During his (by now several) interactions with President Trump, “it became clear that Xi was quick to understand the nuances of an issue and how it could be turned into an advantage for China” in a manner absent from his two previous predecessors, Jiang Zemin and Hu Jintao. These Trumpworld fixtures add that “the Chinese leadership has become so confident (of the future ascendancy of their country) that they openly declare their intentions in both manufacturing as well as in technology in words that admit of no other meaning than global dominance for the Chinese”. At the same time, the “unprecedented scale of the Belt & Road Initiative has exposed Team Xi’s ambition to make China the hub of global commerce”, including through making the RMB (or Chinese currency) as ubiquitous in global financial transactions as the US dollar has been since 1945”.

    LAST CHANCE

    “If the US had acted in the high-minded manner mouthed by President George H.W. Bush after (the events of) 1989 in China and followed a policy of constraining the development of that country rather than shrugging away 1989 as of little consequence, workers in the US would not have undergone the agony of the hollowing out of its manufacturing base to China, which took place during the Bush and Clinton period”, an insider within Trumpworld said.

    According to him, “Both Bill Clinton as well as the two Bushes (during their terms as President) were indulgent to China and cared not a hoot about the economic consequences of such generosity to US interests”. He added that “if the sources of some of the funds that were made available to the Bush library and private interests of family members, and to the Clinton Foundation, were to be seriously examined by the FBI, some missing dots and dashes in alien influence on US policy may get bridged”. However, “the FBI is desperate to protect the Clintons while forcing the removal of President Trump”. Why? Because of the “deep roots that the Clinton machine has within the agencies, especially the machine’s tactic of assisting in secretly providing jobs and other help to those close to agency personnel, including spouses, mistresses and children”, beneficence that often continued beyond an official’s retirement.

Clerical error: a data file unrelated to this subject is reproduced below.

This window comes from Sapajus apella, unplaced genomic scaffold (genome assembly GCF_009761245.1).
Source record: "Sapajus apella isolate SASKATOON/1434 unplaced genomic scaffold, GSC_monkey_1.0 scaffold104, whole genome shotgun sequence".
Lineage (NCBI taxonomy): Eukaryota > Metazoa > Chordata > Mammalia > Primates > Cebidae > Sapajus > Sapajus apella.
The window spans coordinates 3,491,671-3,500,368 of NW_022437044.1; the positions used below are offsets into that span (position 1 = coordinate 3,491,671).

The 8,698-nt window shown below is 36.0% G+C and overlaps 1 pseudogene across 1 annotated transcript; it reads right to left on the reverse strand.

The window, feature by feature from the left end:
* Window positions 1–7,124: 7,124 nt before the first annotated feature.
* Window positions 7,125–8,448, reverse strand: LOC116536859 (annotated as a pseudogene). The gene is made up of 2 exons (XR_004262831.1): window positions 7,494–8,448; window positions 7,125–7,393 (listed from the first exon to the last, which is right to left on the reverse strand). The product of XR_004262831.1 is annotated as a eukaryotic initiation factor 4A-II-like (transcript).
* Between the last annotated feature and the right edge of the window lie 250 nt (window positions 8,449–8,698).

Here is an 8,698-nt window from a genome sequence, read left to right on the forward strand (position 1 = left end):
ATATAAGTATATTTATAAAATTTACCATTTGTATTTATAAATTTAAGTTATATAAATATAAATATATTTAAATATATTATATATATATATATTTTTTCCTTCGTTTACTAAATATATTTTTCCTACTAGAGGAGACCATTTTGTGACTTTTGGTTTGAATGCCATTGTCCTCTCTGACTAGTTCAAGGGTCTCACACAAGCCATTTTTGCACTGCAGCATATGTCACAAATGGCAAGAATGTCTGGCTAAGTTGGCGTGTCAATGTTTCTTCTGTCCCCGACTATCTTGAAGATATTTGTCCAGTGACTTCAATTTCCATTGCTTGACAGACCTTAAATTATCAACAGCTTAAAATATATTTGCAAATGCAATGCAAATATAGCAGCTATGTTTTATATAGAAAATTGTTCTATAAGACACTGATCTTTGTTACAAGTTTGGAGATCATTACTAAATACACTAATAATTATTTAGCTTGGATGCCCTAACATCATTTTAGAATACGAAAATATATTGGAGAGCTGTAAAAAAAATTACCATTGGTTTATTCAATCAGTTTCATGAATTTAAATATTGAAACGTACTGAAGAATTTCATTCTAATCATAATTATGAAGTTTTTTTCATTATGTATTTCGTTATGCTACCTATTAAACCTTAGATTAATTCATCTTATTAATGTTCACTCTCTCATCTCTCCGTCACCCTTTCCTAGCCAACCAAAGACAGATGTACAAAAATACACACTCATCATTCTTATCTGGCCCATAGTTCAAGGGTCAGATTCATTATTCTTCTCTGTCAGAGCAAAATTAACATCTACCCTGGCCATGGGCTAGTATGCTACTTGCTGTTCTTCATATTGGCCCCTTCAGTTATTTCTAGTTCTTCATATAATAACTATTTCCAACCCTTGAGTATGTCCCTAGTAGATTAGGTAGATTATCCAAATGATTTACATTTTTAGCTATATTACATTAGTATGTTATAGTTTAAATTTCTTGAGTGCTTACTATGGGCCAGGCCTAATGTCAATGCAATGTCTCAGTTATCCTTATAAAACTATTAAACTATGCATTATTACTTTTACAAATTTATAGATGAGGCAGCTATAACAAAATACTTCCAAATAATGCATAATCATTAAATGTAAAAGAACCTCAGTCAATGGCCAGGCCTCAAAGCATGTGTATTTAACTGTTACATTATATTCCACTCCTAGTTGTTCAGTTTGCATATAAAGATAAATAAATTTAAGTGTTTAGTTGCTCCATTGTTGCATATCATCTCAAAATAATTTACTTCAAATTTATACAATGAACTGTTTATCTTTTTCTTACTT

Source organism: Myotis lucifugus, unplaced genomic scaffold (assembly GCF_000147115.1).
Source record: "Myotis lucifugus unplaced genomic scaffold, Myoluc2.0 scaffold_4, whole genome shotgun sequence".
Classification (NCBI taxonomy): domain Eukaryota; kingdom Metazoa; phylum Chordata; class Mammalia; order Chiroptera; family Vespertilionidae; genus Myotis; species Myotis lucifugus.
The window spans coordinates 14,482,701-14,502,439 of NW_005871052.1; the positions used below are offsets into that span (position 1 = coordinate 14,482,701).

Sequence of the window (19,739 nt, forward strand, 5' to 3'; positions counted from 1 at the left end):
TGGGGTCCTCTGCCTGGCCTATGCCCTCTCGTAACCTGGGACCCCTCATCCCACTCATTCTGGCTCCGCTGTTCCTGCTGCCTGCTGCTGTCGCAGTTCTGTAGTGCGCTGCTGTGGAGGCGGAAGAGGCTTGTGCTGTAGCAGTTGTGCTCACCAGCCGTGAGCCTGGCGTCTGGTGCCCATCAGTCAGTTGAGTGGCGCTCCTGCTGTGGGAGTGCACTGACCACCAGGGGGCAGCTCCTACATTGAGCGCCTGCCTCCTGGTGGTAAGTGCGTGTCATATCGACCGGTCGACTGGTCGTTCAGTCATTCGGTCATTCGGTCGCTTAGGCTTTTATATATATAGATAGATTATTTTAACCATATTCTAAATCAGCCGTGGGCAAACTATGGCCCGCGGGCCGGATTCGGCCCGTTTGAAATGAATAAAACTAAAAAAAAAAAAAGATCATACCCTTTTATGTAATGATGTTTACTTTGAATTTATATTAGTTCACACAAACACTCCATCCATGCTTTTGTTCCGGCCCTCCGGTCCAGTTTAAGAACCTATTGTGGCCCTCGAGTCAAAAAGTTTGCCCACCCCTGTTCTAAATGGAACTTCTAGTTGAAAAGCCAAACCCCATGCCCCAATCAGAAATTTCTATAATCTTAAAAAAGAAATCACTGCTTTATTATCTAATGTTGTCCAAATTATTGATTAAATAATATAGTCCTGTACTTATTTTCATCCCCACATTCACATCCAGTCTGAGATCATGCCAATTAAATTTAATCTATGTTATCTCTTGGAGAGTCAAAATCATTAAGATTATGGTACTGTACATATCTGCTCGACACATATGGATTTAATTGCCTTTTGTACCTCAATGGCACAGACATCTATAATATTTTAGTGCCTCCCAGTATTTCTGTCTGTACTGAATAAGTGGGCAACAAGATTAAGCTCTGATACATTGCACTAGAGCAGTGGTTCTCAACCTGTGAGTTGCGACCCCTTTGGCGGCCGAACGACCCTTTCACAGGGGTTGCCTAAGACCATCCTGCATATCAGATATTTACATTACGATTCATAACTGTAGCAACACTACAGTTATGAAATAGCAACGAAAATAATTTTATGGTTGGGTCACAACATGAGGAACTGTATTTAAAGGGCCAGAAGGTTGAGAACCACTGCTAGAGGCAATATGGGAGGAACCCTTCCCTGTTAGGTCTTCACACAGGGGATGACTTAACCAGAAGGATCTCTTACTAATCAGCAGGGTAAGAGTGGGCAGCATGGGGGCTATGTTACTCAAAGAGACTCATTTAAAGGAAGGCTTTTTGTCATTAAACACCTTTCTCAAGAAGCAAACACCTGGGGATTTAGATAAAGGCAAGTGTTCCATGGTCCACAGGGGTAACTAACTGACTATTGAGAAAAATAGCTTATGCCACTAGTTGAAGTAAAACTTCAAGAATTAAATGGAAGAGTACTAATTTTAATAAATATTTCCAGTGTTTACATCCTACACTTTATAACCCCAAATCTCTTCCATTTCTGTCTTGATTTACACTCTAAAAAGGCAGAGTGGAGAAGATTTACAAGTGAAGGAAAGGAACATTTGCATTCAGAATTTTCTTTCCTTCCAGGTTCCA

“President Trump knows that this is the last chance for the US to reverse the seemingly inevitable climb of China towards global leadership (replacing the US), and he intends to take it, no matter how difficult the path”. Team Trump is aware that Xi Jinping is the most formidable competitor the US has had since the 1930s, and that “efforts will be made by the lobbies active on the East Asian giant’s behalf to scare and shock USG (US Government) away from seeking a less one-sided trading relationship with China”. Already, he added, “a cacophony has gone up of those arguing in defence of the longstanding policy of allowing China to race ahead through taking away our technologies”. However, he was emphatic that “the President will not be deterred, as he shrugs off abuse and always moves ahead doing what he knows has to be done”. The probability is, therefore, that the trade scuffles between Beijing and Washington will intensify.

    THE NORTH KOREAN CASE

    Recent US policy towards the DPRK (North Korea) highlights the innovative approach of the 45th President of the US, who has thrown away (failed) past precedents in his search for a winning strategy. While there remains a steady drumbeat of demands that Supreme Leader Kim Jong Un denuclearise “completely and irreversibly” (a practical impossibility in the technological age), there may be a default strategy hidden away in the inventive mind of the unconventional businessperson who has been elected to lead his country by the US electorate.